The Long Way Back: The Resurrection Of Ronnie Simpson

Sometimes sailing is more than a sport. It can also be a way of life that heals and saves. Last year, I came across the story of Ronnie Simpson, a Marine grievously wounded in Iraq in 2004, who was racing in the Singlehanded Transpac. I got in touch and it turned out he had quite an epic tale to tell. So I wrote it up in Outside.

Ronnie Simpson in Point Richmond, California, in November (Photo by Alex Tehrani)

Here’s the intro:

Ronnie Simpson ambles up from the docks of the Stockton Sailing Club. At 25, he is whip thin and browned by the Northern California sun. His hair is close-cropped, and he’s wearing his preferred uniform: boardshorts and a faded sailing T-shirt. He’s in Stockton to take possession of a 28-foot Albin Cumulus sailboat that he just bought for $2,800, with money borrowed from a friend. The boat is called Chippewa, and the cockpit is strewn with tools, gear, and empty beer cans. A dark scrim of weeds encrusts the bottom, but beneath the grime you can see the shape of a blue-water pedigree. Ronnie is taking Chippewa down the San Joaquin River to San Francisco Bay, to the Marina Village Yacht Harbor, in Alameda, where the boat will become his new home. As soon as he feels it’s ready to sail to Hawaii and beyond, Ronnie Simpson will do what he does best: take off and see what happens.

Ronnie looks like any boat bum who works odd jobs on the waterfront. He’s always up for a party or a deal on Craigslist, and he’s not averse to drinking beer within an hour or two of a late breakfast. He has a laid-back, renegade charm and tells stories as easily as he draws breath. He makes friends wherever he goes, and sometimes it’s hard to keep track of all the girlfriends (“she was soooooo hot”) who’ve wandered into his life. It wasn’t very long ago that he had just $15 to his name.

But Ronnie is not an aimless vagabond. To understand this, you need to take note of the long, moon-shaped scar under his left arm, which arcs around his rib cage from pectoral to scapula. You need to observe the seven-inch vertical scar that bisects his stomach, deviating only slightly around his belly button. You should also take in the coin-size cicatrices that pepper his torso, pale blotches against the dark of his skin, and try to imagine the searing heat that branded him. Ronnie served as a marine in Iraq, and on the night of June 30, 2004, at age 19, he almost died.

How he got from there to here is a wrenching story, of how war takes human beings, breaks them into little pieces, and gives them two choices: surrender or fight. Unlike many veterans, Ronnie eventually found a way back from his life-threatening injuries, enduring a long hospitalization, the death of his father, and a few years of soul-numbing suburban striving before the accidental discovery of sailing and adventure helped him to reinvent himself. It was an odyssey that almost killed him more than once, but in the end, it also saved him. “I have never been so broke in my life,” he says. “And I’ve never been happier.”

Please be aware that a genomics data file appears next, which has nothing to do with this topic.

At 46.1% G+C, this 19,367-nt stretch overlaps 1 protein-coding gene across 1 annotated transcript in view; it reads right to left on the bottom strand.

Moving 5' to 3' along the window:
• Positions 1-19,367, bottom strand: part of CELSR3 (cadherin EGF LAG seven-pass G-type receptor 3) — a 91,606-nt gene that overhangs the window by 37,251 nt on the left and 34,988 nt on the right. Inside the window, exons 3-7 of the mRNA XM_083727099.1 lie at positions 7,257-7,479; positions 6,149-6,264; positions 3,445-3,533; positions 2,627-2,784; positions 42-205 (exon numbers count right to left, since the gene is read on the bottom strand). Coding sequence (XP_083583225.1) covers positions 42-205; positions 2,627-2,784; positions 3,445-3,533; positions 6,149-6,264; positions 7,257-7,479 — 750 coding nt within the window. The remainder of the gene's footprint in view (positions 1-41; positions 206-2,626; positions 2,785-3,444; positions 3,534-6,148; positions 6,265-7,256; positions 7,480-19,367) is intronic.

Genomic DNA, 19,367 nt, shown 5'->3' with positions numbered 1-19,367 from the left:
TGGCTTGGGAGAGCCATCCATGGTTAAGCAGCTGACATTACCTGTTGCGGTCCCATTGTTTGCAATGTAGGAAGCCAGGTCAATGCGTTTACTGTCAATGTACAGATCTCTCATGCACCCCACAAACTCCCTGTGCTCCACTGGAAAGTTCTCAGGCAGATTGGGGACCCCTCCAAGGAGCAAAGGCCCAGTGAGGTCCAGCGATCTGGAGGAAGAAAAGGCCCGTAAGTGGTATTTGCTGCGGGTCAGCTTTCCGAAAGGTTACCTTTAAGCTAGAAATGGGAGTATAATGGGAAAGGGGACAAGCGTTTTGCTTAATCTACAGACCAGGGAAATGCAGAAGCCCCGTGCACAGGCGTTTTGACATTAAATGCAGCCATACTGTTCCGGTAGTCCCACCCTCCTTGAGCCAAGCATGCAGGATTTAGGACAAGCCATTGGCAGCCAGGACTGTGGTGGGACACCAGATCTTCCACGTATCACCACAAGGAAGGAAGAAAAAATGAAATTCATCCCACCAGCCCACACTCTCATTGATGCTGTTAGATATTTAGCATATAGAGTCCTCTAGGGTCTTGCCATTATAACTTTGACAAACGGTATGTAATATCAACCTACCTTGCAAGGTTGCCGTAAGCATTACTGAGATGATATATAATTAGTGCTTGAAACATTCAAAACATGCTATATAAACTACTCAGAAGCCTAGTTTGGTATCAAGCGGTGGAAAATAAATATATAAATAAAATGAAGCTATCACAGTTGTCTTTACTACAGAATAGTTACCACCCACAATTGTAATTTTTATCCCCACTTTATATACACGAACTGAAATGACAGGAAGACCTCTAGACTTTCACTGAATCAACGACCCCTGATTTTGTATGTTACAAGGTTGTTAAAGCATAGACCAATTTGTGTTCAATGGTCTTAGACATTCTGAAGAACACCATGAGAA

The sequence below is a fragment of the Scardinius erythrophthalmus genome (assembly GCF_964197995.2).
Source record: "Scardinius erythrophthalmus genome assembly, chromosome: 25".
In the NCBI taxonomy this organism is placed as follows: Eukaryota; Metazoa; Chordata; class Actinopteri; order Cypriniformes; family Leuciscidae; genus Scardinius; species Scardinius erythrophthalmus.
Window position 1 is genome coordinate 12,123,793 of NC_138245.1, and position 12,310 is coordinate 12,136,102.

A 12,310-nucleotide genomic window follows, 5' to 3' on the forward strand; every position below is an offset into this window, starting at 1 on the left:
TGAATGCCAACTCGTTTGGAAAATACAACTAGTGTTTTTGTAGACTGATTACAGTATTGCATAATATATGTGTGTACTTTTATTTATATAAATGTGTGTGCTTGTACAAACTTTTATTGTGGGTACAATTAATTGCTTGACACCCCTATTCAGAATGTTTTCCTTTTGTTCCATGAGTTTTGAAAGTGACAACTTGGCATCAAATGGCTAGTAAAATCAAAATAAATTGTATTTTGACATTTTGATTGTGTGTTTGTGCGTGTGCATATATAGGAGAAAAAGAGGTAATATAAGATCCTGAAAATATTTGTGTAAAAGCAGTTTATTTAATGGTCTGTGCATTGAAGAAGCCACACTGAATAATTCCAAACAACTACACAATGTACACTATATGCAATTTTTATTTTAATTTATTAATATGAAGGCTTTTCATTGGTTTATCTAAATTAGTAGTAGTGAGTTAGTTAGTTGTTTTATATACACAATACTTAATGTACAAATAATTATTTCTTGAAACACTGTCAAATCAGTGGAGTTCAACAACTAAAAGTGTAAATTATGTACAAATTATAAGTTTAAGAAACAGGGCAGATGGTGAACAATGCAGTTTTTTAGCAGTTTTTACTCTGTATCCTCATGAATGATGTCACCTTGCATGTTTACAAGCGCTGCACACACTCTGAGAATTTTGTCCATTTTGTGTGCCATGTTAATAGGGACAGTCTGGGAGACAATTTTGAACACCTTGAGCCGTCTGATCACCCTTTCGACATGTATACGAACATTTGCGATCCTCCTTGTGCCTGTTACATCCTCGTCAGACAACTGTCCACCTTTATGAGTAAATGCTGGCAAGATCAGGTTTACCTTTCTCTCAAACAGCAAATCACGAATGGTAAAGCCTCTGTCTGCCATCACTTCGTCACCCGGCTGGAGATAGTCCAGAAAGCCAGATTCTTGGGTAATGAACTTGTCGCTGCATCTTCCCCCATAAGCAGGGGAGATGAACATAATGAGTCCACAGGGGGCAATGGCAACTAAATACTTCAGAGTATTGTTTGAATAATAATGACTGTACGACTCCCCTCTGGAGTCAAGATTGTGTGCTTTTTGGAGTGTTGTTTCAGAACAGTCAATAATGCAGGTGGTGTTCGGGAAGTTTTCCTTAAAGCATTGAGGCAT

You can read the rest here.

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Diary Of A Killer Whale: Tilikum And The Death Of Dawn Brancheau

My effort to trace the marine park experience of Tilikum the orca, in order to try and understand how his life life led to the death of Dawn Brancheau, his trainer, is now out in the July issue of Outside. Here’s a brief excerpt:

Tilikum as
Image via Wikipedia

Tilikum kept dragging Brancheau through the water, shaking her violently. Finally—now holding Brancheau by her arm—he was guided onto the medical lift. The floor was quickly raised. Even now, Tilikum refused to give her up. Trainers were forced to pry his jaws open. When they pulled Brancheau free, part of her arm came off in his mouth. Brancheau’s colleagues carried her to the pool deck and cut her wetsuit away. She had no heartbeat. The paramedics went to work, attaching a defibrillator, but it was obvious she was gone. A sheet was pulled over her body. Tilikum, who’d been involved in two marine-park deaths in the past, had killed her.

“Every safety protocol that we have failed,” SeaWorld director of animal training Kelly Flaherty Clark told me a month after the incident, her voice still tight with emotion. “That’s why we don’t have our friend anymore, and that’s why we are taking a step back.”

Dawn Brancheau’s death was a tragedy for her family and for SeaWorld, which had never lost a trainer before. Letters of sympathy poured in, many with pictures of Bran­cheau and the grinning kids she’d spent time with after shows. The incident was a shock to Americans accustomed to thinking of Shamu as a lovable national icon, with an extensive line of plush dolls and a relentlessly cheerful Twitter account. The news media went into full frenzy, chasing Brancheau’s family and flying helicopters over Shamu Stadium. Congress piled on with a call for hearings on marine mammals at entertainment parks, and the Occupational Safety and Health Administration (OSHA) opened an investigation. It was the most intense national killer whale mania since 1996, when Keiko, the star of Free Willy, was rescued from a shabby marine park in Mexico City in an attempt to return him to the sea. Killer whales have never been known to attack a human in the wild, and everyone wanted to know one thing: Why did Dawn Brancheau die?

The story tries to answer that question. Hope it succeeds, at least in part.

There are a number of elements to the tragedy that I did not have space to fully explore. In the coming weeks, I’ll get into some of them right here, with the help of some of my expert sources. So please stay tuned…

In the course of reporting the story I developed enormous respect for the intelligence and complexity of orcas. Here’s a beautiful video that captures some of their majesty:

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